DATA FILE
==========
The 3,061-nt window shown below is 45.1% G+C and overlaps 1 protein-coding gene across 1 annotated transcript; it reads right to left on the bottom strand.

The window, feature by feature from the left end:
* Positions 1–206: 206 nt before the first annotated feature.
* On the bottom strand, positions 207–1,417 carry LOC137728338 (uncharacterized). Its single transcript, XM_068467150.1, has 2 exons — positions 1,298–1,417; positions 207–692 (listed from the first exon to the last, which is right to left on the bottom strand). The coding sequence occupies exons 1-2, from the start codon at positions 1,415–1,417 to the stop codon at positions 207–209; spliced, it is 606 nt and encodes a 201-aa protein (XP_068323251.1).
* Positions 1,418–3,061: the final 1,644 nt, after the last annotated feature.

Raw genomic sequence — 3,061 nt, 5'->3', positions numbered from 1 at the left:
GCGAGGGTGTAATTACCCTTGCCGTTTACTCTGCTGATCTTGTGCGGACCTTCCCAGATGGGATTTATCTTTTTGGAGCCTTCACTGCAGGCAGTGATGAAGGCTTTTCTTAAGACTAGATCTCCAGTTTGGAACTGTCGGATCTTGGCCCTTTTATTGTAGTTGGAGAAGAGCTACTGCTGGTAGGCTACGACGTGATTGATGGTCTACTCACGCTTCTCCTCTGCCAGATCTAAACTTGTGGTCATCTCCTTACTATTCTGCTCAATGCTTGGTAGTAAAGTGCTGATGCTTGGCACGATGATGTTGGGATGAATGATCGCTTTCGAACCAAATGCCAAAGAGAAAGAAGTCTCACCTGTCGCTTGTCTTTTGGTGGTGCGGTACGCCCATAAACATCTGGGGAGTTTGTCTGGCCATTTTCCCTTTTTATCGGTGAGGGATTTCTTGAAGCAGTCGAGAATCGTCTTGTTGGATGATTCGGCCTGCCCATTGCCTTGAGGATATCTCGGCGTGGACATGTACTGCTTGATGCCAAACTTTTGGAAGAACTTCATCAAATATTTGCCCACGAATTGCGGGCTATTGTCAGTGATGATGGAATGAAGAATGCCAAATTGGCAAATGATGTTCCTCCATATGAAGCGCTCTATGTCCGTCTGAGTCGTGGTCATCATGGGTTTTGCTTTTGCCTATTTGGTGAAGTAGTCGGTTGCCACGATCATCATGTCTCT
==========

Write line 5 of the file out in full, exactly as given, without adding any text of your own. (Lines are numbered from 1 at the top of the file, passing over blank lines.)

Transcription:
* Positions 1,418–3,061: the final 1,644 nt, after the last annotated feature.